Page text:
Jaroslava Suchá

* 1932  

  • “For me, freedom is the essential thing at any circumstances. As it is not just for me but for everyone. If I have freedom, everyone around me does. That´s because I love people, children, company, because I am cheerful. My husband says that I would even want to learn the ants to speak if I would have to live in a cabin in the woods.”

  • “Then as the war went on, my father would instruct us in many ways; all the residents would go down to the basement, everyone would bring some cold weather clothes and maybe a box of chocolate and so on, in case something would happen. And as dive bombers would begin the raid, my crazy father would sit behind the chimney with binoculars and he would run down telling us what the situation was.”

  • “When the Germans came, our director Knot gave a speech at school, which sounded like he had just memorised it, stating how great everything will be from now on and so on. Then I raised my hand, being just a little girl, and he asked me: 'What would you like to tell us, Jaruška?' And I said: 'That´s not true what you are saying, Mr. Director. My daddy said that our country was finished.' Mr. Director went on, and after he finally dismissed the class, he hurried to see my father and he told him everything. He said: 'Children, you know. The only thing they won´t tell is the thing they don´t know. Now they all bring their snacks wrapped in German newspapers.' After that, my father would make me sit in an armchair while he would sit down on a chair in front of me, and it would say: 'If they would pull out your hair, if they would stab something under your nails, from now on, not a single word on what´s happening at home!'”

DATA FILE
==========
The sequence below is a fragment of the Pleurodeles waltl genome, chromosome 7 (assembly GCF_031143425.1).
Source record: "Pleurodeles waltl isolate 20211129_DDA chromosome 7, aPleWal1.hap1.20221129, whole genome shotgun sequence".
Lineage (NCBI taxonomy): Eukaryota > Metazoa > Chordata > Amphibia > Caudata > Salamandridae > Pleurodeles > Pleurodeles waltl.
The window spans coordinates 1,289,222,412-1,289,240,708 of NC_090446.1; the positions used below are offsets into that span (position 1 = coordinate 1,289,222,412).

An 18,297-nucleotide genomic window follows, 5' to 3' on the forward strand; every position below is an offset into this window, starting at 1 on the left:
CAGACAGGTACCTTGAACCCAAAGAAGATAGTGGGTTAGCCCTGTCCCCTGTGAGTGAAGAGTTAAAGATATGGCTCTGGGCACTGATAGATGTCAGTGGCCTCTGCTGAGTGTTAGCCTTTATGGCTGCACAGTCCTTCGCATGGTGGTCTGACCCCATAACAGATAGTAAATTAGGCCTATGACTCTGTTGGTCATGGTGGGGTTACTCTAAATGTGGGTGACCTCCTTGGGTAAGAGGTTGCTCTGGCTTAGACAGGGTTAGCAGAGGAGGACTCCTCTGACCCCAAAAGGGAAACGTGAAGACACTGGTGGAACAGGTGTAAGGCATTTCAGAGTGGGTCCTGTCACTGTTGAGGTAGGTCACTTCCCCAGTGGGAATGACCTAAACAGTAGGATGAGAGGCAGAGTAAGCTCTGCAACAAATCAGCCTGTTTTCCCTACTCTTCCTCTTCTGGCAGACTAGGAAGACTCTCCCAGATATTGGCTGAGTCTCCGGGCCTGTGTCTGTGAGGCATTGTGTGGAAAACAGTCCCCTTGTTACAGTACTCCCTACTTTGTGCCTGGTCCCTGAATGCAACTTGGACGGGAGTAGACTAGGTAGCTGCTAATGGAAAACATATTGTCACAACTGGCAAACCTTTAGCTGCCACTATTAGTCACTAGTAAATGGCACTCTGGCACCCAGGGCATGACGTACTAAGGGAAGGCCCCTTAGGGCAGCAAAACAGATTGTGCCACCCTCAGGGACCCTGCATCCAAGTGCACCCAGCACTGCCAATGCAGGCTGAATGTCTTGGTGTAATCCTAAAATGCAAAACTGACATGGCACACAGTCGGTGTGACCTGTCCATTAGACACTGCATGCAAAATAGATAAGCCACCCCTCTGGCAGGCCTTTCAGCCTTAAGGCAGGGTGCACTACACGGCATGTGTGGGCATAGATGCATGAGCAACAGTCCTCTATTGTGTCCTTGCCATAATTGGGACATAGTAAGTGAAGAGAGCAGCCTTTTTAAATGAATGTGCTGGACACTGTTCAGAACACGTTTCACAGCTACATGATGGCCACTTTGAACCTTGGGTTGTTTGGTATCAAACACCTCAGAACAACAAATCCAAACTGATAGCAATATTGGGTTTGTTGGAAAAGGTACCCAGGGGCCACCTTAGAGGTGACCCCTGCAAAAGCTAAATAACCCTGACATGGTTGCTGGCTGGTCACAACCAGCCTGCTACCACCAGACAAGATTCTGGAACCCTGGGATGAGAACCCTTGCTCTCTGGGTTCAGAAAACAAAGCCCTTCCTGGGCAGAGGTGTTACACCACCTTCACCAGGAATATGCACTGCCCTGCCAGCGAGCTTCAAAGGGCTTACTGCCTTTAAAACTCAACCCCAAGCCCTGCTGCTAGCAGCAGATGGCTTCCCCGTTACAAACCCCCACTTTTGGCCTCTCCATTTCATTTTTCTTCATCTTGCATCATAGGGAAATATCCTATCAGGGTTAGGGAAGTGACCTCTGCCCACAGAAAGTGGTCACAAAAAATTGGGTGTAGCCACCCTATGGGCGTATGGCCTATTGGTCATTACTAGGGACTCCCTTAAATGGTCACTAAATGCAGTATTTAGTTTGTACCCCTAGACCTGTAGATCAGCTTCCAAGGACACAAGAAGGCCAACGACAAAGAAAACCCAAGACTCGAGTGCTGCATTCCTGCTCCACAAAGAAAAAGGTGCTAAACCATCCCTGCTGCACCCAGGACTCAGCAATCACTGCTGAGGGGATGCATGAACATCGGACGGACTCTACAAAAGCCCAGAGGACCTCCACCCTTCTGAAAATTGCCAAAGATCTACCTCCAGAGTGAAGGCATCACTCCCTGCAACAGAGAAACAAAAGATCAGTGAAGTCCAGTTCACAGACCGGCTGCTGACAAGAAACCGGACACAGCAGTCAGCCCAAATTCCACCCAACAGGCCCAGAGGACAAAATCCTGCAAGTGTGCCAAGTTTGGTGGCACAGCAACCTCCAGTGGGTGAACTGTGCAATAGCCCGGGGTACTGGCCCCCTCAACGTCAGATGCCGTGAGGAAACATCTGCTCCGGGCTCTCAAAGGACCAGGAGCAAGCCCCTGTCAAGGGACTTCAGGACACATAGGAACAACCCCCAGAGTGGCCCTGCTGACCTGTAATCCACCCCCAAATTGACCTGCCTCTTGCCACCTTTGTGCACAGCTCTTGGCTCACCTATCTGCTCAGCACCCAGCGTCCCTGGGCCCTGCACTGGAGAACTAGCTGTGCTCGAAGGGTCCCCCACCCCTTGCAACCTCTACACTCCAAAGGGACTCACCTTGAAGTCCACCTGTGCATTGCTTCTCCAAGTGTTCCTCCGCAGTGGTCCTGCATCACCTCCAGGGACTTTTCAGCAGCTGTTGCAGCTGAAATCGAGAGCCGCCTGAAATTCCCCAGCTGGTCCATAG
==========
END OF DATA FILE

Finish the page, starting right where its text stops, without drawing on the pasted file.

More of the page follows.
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    Tábor, 27.07.2019

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Freedom not just for me, but for everyone

Jaroslava Suchá was born on March 20th of 1932 in Praha, her father was an officer. Her family moved a lot as her father has been posted to several garrisons; at the beginning of the World War II he was stationed in Tábor. The Czechoslovak army had been disbanded after the Protectorate had been establish, so the family stayed together and survived the war without serious consequences (apart from witlessness‘s older brother who died of grave disease). After February 1948, Jaroslava resented the fact that the power has been taken by the Communists. After graduating from gymnasium in Tábor, she wanted to study teaching at college but in the end, she began to work as an instructor at the Secondary technical boarding school. She was shocked by the Warsaw Pact invasion of Czechoslovakia in August 1968. On November 17th 1989, she has been visiting Praha and saw police sealing the Václavské Square and its surroundings.